Determining liability for a slip and fall accident requires a fact-specific analysis and a careful review of the evidence. Your slip and fall attorney Mesa will gather and review the evidence, including maintenance and inspection logs, incident reports, store surveillance video, eyewitness statements, and your medical records. Analyzing the evidence and reports is necessary for your attorney to determine the legal merits of your potential claim and who should be named as a defendant in your lawsuit.
Negligence in Slip and Fall Accidents
To win your premises liability claim, you will have to prove that the property owner or operator was negligent. Plaintiffs have the burden of proof to present evidence to prove each negligence element by a preponderance of the evidence. The elements you will need to prove in a slip and fall claim include the following:
- You were lawfully present.
- The property owner owed a duty of care to maintain its property in a reasonably safe condition or to warn you about any known hazards.
- The property owner violated the duty of care.
- The property owner’s violation of the duty of care caused your accident and injuries.
- You suffered losses as a result.
You must meet your burden of proof for each of these elements. If you fail to prove one of the elements, you won’t be able to recover compensation.
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FAQs: Slip and Fall Accidents
People who are injured or whose loved ones suffer serious harm after slipping and falling on someone else’s property often have questions about their potential claims. The Mesa injury lawyers at Lamber Goodnow have compiled answers to some of the most commonly asked questions we receive to help you understand your potential claim.
Q: Report What Happened
A: You should immediately report your slip and fall accident to the property owner or operator. If you fall while visiting a store, report what happened to the manager. The manager will then write an incident report to detail what happened. Make sure to request a copy of the report.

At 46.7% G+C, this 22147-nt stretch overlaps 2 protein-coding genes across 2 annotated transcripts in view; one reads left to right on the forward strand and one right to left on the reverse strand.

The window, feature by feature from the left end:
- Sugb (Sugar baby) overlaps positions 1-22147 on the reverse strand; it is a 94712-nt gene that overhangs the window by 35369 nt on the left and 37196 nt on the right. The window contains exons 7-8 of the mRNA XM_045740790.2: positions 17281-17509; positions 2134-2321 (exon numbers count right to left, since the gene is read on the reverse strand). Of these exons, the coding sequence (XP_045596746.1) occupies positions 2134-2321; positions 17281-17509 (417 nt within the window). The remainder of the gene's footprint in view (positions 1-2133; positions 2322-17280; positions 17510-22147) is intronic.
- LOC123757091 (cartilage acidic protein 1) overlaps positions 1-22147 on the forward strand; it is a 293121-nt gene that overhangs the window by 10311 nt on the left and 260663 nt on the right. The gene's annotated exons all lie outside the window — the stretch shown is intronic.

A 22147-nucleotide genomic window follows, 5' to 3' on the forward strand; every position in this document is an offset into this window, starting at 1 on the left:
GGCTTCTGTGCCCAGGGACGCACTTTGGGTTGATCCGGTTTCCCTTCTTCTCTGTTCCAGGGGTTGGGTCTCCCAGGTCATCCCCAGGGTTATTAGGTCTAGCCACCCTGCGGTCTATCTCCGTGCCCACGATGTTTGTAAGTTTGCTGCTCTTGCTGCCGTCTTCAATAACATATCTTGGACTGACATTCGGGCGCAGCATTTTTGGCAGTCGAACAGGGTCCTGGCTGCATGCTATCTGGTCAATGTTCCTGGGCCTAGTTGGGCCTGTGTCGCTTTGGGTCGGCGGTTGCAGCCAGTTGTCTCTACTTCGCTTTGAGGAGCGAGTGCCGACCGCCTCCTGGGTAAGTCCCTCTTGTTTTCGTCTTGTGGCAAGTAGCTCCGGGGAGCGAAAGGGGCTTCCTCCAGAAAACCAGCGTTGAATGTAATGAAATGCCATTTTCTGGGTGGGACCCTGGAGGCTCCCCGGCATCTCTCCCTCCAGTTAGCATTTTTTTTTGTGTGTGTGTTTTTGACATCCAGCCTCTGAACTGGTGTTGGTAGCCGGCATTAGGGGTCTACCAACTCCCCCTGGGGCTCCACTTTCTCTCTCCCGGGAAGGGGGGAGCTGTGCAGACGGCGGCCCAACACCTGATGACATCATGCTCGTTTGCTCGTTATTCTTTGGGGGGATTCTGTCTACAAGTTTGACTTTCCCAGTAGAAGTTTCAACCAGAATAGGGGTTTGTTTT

Q: Collect Evidence
A: If you can do so, use your smartphone to photograph where you fell. Make sure to get pictures of the dangerous condition that caused your fall and any visible injuries you sustained. Ask anyone who saw what happened for their names and contact information so that they can be contacted later by your attorney.
Q: Seek Immediate Medical Care
A: You should see your doctor as soon as possible after your accident. Some injuries have delayed symptoms but can still be serious. By getting medical attention immediately, you can facilitate your recovery while also preserving your ability to file a compensation claim.
Q: Don’t Apologize
A: Many people have the urge to apologize when they are injured in accidents. Don’t say you are sorry for your accident or accept blame for what happened. When you report what happened, stick to the facts and be careful with what you say about what occurred.
Q: Avoid Social Media
A: If you file a slip and fall claim, the defense lawyers will likely pore over your posts on social media to try to find evidence that you are malingering and were not injured as seriously as you claim. The best thing you can do is to stay off social media completely while your claim is pending. If you can’t stay away from social media, don’t post anything about your accident. Make sure to not post pictures or stories that the defense could use against you. For example, if you claim that you suffered injuries that affected your mobility, photos of your vacation to the mountains with your family could be harmful to your claim.
Q: Keep Thorough Documentation
A: Keep copies of everything you believe might be relevant to your claim in a file. Keep a copy of the incident report, your medical bills, medical records, wage statements demonstrating income losses, the photographs you took of the accident scene and your injuries, and any other evidence you have gathered. Make sure to write down what happened as soon as possible after your accident while your memory is still fresh. Keep a journal of your pain and how your injuries affect your ability to participate in routine activities.